Marked for Demolition? Supreme Court Must Hear the Bladensburg Memorial Case

A recent decision by the Fourth Circuit puts thousands of veterans memorials in the crosshairs for bulldozing.

March 9, 2018
Marked for Demolition? Supreme Court Must Hear the Bladensburg Memorial Case

Last week, the U.S. Court of Appeals for the Fourth Circuit refused to save the historic cross-shaped Bladensburg World War I Veterans Memorial, which has stood since 1925 in honor of 49 Bladensburg-area men who gave their lives during WWI.

Read the court’s full response here.

Attorneys with First Liberty Institute and Jones Day previously filed a petition for an en banc review, asking that all active Fourth Circuit judges rehear the case after a three-judge panel declared the historic cross-shaped memorial unconstitutional.

Watch First Liberty General Counsel Hiram Sasser’s Reaction to the Decision

“The decision of the three-judge panel sets a dangerous precedent for veterans memorials and cemeteries across America, and we cannot allow it to be the final word,” said Hiram Sasser, General Counsel for First Liberty. “If this decision stands, other memorials—including those in nearby Arlington Cemetery—will be targeted for destruction as well. The American Legion will appeal this case to the U.S. Supreme Court.”

Extremist groups are relentlessly attacking veterans memorials, and that’s why First Liberty is preparing now to take this case all the way to the Supreme Court.


What does the law actually say regarding veterans memorials like Bladensburg?

In his dissent, Judge Paul V. Niemeyer referenced prior court rulings on veterans memorials and their compliance with the First Amendment. He noted this critical point:

“No Supreme Court case has ever held that the Establishment Clause prohibits such monuments. Indeed it has held to the contrary – that ‘the Establishment Clause of the First Amendment allows the display’ of monuments like the one here.”

In essence, the legal precedent has already been established for the Supreme Court to rule that veterans memorials with religious text and imagery are consistent with the Constitution.

But there’s more. The Bladensburg Veterans Memorial has stood for almost one full century without a complaint about its presence until the American Humanist Association recently brought legal action.

Referencing history is important, especially since Supreme Court precedent affirms constitutional protection for monuments that are well known as being tied to our nation’s history.

And these precedents are significant, as First Liberty prepares its appeal to the Supreme Court.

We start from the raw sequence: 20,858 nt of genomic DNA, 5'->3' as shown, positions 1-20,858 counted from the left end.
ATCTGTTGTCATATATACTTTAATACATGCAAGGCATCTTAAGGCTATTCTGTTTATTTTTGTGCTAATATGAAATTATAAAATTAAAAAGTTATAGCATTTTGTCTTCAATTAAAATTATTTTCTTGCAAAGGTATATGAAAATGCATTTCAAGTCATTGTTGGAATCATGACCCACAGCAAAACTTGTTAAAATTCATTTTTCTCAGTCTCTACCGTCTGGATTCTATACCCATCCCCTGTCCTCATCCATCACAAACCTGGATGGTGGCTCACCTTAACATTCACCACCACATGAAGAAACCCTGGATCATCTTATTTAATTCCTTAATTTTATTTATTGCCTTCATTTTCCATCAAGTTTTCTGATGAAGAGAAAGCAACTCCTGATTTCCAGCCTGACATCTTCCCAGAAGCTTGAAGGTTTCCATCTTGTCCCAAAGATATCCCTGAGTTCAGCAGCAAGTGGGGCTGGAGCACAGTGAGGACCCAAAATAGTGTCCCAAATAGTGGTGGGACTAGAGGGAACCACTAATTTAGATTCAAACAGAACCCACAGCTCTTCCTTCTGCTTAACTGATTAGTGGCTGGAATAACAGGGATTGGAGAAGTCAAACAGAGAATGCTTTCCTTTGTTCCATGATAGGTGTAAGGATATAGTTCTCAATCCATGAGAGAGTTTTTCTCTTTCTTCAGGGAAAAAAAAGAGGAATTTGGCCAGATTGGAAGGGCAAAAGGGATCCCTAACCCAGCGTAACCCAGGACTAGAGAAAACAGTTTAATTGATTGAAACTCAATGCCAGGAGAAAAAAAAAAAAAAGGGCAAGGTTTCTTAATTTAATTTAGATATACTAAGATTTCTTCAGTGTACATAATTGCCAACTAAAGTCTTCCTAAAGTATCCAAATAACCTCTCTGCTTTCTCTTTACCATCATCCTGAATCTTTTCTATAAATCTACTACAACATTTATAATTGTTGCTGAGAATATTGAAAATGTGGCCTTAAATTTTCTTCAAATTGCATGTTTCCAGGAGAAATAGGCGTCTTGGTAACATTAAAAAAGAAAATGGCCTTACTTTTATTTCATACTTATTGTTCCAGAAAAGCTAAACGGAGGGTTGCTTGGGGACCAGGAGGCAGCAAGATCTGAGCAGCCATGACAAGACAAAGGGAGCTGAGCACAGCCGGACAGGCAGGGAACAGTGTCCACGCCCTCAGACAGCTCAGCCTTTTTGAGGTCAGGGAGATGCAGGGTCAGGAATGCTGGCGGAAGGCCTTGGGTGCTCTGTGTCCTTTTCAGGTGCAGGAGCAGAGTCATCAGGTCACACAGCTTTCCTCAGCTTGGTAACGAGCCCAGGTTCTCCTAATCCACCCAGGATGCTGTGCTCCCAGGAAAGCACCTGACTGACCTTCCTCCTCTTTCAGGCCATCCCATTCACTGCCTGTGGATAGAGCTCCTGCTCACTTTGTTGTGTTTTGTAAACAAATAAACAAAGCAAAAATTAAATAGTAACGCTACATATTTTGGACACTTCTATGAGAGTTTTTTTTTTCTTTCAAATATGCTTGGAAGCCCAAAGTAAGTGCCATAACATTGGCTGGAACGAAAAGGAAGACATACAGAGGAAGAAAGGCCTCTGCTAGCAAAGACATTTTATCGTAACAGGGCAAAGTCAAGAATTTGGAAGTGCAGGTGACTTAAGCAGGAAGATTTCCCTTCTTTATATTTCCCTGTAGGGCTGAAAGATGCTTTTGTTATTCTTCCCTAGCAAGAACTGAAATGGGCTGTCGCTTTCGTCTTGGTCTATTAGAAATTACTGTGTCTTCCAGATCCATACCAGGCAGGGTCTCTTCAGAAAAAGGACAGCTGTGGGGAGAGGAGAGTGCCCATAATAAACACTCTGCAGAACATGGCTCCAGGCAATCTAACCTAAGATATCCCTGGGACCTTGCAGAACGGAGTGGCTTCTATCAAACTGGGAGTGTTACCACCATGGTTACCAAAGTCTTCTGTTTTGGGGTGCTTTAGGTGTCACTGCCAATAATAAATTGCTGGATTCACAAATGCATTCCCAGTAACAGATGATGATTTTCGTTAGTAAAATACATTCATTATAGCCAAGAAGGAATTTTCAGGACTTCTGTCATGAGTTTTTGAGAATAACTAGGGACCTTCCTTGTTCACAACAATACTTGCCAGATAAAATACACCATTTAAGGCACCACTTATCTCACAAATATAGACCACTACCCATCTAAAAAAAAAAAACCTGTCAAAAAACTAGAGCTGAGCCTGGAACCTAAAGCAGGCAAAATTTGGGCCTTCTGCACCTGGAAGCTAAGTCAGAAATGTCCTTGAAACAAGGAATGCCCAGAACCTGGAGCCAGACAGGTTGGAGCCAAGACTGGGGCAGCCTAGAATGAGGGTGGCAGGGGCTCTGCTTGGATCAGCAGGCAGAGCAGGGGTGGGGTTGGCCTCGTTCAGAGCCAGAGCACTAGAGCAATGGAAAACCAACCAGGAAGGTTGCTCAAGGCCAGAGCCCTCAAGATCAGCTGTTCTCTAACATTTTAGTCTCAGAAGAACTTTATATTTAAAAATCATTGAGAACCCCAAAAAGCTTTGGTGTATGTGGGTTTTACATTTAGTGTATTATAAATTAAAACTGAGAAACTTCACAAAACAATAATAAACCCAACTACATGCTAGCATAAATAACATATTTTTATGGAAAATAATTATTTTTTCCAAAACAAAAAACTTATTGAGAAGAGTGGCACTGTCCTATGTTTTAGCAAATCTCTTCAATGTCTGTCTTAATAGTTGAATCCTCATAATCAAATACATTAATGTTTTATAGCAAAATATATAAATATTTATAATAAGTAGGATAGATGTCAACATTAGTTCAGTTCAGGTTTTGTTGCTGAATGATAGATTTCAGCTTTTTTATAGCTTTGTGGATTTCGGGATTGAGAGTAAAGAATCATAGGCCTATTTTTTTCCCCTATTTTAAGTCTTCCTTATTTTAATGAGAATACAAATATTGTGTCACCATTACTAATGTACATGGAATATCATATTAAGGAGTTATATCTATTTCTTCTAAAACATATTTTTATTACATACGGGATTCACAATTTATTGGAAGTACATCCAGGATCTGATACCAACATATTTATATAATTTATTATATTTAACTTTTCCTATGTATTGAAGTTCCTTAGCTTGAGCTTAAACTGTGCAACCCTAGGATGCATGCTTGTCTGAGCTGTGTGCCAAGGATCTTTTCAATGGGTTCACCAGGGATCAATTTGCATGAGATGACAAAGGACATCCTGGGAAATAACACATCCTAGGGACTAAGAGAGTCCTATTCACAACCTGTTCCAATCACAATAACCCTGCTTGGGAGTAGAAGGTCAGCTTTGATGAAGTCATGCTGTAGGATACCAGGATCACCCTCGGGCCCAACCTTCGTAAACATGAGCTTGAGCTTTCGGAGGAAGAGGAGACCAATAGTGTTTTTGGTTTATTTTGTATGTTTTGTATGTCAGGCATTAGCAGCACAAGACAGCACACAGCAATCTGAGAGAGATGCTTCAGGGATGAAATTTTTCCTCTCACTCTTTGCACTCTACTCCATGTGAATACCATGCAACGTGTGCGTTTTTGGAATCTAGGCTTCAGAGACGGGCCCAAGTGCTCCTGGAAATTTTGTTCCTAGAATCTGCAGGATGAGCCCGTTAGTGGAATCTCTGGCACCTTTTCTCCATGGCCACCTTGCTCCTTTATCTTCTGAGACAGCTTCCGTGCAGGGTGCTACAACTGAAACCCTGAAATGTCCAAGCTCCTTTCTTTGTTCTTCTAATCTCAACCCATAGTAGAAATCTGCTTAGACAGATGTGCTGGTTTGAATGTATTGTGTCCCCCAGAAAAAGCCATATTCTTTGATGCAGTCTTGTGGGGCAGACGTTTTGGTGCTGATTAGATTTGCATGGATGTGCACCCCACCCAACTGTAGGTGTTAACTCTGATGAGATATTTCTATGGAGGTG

First Liberty attorneys have consistently warned that the fall of the Bladensburg Veterans Memorial could eventually degenerate into an ugly national purge of similar memorials.

Judge Niemeyer’s dissenting opinion agrees with First Liberty’s assessment. He forewarns about the possibility that a loss in the Bladensburg case could lead to a spiraling domino effect:

“The panel decision…puts at risk hundreds, and perhaps thousands, of similar monuments.”

Consider that there are close to 1,200 veterans memorials in Maryland alone, and a sizeable number that contains some type of religious message.

Judge Niemeyer further explains that the most treasured and historic veterans memorials in America could be in imminent danger:

“The holding…needlessly puts at risk hundreds of monuments with similar symbols standing on public ground across the country, such as those nearby in Arlington National Cemetery where crosses of comparable size stand in commemoration of fallen soldiers.”

The implications of the current decision are expansive and could have a rippling effect beyond the Fourth Circuit. Radical groups could easily use the ruling to target veterans memorial with any kind of religious symbolism, not just those that are cross-shaped.

The Tomb of the Unknown Soldier in Arlington, for example, is inscribed with the phrase “KNOWN BUT TO GOD.” According to the Fourth Circuit, this message would be in violation of the Constitution.

If the court’s decision stands, monument with religious symbols, imagery, or messages will definitely be on the bulldozing list. It would be open season for the demolition of memorials in the Fourth Circuit – and possibly nationwide.

Are any veterans memorials off limits?


In the end, the Bladensburg Memorial case boils down to a simple – yet penetrating – point:

Will we tear down the memorials that honor the sacrifice of America’s brave service members?

Judge J. Harvie Wilkinson aptly noted in his own dissent, “The dead cannot speak for themselves.” For that reason, First Liberty continues to defend veterans memorials – to ensure that the service and sacrifice of our veterans are never forgotten.

News and Commentary are brought to you by First Liberty’s team of writers and legal experts.

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